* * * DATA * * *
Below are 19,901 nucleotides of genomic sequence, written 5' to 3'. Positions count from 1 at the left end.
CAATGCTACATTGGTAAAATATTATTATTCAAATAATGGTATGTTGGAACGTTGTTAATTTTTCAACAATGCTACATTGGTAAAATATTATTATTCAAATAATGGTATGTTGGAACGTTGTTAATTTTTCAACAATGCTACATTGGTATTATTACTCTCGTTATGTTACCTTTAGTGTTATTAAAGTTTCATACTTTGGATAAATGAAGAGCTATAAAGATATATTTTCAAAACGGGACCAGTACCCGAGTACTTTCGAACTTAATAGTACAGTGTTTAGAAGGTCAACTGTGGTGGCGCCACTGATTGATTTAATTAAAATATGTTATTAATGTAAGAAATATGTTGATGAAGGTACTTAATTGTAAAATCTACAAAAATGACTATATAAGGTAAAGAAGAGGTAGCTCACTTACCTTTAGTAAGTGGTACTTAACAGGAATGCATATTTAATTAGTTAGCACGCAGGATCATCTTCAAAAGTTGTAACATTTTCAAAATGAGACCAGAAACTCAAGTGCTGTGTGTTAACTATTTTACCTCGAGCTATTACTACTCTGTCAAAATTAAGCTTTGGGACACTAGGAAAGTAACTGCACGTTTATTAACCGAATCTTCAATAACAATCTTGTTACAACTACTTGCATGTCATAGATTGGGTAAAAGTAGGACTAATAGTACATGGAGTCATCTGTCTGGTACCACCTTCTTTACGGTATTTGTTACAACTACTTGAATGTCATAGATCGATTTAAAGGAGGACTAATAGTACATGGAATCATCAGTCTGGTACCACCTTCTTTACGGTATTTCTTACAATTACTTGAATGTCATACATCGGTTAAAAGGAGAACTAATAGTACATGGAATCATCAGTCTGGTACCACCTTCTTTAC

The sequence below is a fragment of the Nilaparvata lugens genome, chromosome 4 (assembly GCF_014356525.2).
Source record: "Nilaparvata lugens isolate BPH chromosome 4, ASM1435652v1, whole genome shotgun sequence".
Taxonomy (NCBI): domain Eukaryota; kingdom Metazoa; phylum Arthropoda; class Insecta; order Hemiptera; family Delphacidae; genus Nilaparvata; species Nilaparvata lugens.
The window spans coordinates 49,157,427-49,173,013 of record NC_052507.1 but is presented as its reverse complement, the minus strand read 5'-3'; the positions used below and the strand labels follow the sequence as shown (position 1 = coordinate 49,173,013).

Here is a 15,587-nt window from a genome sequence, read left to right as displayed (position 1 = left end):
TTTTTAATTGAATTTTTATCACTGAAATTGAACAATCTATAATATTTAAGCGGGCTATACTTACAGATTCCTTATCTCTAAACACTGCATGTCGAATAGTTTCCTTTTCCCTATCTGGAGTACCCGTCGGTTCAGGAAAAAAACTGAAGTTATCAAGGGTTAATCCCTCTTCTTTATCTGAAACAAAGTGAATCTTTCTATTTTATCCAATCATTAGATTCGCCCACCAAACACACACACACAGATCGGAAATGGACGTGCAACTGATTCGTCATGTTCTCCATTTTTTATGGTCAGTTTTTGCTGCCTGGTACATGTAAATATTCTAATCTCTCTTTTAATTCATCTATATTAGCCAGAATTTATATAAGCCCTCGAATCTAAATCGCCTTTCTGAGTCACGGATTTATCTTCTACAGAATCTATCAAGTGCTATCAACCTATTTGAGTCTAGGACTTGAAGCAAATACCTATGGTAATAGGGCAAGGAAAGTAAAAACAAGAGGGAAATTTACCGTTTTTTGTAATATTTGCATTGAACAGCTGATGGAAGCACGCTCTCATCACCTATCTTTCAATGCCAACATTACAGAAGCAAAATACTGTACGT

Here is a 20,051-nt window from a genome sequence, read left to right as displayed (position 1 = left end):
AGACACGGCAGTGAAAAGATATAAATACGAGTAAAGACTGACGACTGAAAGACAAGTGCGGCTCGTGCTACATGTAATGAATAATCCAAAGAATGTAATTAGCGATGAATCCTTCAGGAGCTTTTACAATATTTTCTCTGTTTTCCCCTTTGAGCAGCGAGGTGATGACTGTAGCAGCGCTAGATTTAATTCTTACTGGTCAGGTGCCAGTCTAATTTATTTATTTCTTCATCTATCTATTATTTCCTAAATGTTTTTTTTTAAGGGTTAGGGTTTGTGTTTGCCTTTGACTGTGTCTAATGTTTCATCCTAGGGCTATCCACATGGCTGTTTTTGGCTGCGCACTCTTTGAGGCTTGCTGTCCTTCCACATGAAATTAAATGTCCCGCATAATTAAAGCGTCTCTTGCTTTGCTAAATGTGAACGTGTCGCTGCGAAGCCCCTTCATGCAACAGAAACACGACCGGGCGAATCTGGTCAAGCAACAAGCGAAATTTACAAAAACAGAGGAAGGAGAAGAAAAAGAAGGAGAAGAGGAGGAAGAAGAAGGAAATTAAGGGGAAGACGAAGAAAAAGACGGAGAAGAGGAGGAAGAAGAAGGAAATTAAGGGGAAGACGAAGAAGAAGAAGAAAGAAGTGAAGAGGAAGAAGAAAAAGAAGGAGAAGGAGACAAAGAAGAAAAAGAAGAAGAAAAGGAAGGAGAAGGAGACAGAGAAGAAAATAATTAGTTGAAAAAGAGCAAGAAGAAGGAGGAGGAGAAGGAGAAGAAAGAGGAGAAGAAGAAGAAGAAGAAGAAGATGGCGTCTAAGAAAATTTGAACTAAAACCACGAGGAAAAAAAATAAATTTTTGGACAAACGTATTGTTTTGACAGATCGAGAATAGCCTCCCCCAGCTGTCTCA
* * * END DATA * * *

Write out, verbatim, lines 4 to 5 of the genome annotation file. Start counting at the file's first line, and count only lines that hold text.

Source record: "Nilaparvata lugens isolate BPH chromosome 4, ASM1435652v1, whole genome shotgun sequence".
Taxonomy (NCBI): domain Eukaryota; kingdom Metazoa; phylum Arthropoda; class Insecta; order Hemiptera; family Delphacidae; genus Nilaparvata; species Nilaparvata lugens.